The growth of the global economy has slipped gradually but steadily to the weakest pace since the immediate aftermath of the financial crisis. With the latest downward revisions in growth prospects, the jobs gap of people not in work but would have had a job if pre-crisis growth had resumed could rise to over 80 million by 2020.
Weakening growth has slowed the transformation into better work opportunities of low productivity, poorly remunerated jobs. Reductions in the share of working poverty in total employment and the absolute numbers of people living and working in poverty have stalled.
Guy Ryder, ILO Director-General to the International Monetary and Financial Committee said this in a statement on Saturday, according to a message received here.
High and rising inequality impacts on potential growth by undermining consumer demand, reducing skills, capabilities, opportunities and mobility, as well as weakening social and political cohesion, he further said.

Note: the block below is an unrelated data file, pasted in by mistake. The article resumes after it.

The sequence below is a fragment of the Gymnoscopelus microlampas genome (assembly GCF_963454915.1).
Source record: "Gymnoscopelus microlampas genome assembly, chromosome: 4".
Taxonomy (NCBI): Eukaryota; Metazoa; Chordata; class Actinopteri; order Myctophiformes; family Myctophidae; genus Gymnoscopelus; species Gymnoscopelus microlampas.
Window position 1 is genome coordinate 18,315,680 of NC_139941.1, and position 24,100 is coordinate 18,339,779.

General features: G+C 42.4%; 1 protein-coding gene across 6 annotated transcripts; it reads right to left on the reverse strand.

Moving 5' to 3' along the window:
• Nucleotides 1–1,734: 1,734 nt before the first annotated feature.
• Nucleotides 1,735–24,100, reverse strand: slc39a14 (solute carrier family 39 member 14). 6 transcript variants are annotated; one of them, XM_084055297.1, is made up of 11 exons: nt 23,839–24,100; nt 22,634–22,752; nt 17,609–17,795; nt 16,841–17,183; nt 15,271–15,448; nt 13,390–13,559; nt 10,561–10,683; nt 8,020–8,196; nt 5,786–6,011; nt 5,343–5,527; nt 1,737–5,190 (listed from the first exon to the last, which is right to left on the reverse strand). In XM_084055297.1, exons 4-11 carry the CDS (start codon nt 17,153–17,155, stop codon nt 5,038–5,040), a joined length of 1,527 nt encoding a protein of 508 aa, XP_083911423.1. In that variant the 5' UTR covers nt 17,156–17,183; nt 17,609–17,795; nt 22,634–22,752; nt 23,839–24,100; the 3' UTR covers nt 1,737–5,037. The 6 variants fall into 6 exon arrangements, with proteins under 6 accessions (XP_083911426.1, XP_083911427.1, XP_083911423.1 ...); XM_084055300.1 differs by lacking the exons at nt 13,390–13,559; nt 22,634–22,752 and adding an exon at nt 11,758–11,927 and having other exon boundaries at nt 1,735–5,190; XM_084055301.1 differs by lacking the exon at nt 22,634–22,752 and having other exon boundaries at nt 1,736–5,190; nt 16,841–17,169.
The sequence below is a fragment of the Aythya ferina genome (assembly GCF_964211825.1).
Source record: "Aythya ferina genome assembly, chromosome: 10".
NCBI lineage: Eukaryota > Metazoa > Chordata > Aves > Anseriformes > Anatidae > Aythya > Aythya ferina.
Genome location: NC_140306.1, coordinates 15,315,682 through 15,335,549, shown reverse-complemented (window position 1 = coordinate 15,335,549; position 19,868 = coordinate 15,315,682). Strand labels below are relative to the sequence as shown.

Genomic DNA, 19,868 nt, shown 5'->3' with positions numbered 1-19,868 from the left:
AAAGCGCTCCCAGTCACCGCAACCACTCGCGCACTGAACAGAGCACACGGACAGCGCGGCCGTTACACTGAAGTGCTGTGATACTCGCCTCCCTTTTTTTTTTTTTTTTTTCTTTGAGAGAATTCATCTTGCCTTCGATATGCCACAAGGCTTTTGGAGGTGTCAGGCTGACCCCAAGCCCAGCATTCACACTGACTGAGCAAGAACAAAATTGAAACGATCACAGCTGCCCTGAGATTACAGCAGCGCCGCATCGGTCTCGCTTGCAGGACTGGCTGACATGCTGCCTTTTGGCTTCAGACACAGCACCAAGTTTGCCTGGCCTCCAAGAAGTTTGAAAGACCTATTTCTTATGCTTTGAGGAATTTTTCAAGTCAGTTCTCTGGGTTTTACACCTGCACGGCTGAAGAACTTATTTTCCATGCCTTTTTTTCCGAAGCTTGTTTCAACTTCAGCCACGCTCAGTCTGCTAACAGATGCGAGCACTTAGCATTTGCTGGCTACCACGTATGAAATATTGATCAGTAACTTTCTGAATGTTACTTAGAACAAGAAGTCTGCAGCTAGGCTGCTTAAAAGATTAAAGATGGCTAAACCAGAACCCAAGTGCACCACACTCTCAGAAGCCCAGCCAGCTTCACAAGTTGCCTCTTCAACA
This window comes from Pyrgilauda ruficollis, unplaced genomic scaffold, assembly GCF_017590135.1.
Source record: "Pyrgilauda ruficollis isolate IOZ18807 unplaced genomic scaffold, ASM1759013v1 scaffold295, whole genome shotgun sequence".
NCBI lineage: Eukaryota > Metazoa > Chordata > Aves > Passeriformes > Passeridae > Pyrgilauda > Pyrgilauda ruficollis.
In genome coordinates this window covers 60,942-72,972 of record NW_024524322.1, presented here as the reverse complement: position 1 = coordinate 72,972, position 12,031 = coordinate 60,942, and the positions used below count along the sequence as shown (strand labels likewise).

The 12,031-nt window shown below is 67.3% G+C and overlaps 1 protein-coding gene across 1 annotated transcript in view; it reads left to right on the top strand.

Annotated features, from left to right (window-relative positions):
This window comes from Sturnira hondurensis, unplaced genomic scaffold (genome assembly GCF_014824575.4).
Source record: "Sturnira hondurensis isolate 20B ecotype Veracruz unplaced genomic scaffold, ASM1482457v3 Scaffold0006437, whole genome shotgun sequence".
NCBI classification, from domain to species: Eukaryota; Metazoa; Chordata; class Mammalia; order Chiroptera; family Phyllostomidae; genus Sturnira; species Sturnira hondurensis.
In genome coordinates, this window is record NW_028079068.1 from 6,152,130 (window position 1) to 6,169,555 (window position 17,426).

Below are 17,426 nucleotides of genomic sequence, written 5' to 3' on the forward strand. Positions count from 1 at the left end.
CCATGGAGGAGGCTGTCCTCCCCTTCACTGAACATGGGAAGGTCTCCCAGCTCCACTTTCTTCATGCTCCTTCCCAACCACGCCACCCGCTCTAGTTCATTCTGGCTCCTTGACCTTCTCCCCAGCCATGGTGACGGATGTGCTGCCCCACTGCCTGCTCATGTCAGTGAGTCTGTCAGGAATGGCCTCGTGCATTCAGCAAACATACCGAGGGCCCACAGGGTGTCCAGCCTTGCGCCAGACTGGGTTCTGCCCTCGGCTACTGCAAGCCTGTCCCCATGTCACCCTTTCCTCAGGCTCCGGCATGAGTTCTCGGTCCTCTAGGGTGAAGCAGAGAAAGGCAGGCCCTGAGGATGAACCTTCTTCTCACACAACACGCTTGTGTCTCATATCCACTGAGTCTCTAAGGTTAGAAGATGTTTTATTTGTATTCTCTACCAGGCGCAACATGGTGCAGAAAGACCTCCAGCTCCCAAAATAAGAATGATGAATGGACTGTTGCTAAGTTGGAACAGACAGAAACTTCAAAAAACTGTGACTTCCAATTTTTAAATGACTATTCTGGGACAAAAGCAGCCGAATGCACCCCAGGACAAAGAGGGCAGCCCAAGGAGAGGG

“Labour shares in national income are on a downward trend in most large economies in recent years. The declining labour income share in many countries at the same time limits household consumption and reduces overall aggregate demand, which is further weakened by low investment leading to low global economic growth,” he added.
“It is vital that current trends of rising inequality and slowing growth are quickly reversed by concerted action to reduce inequality, generate decent jobs and sustainable enterprises, and invest in the infrastructure for faster, greener and more inclusive growth in line with the Paris Agreement on climate change adopted in December 2015,” he also said.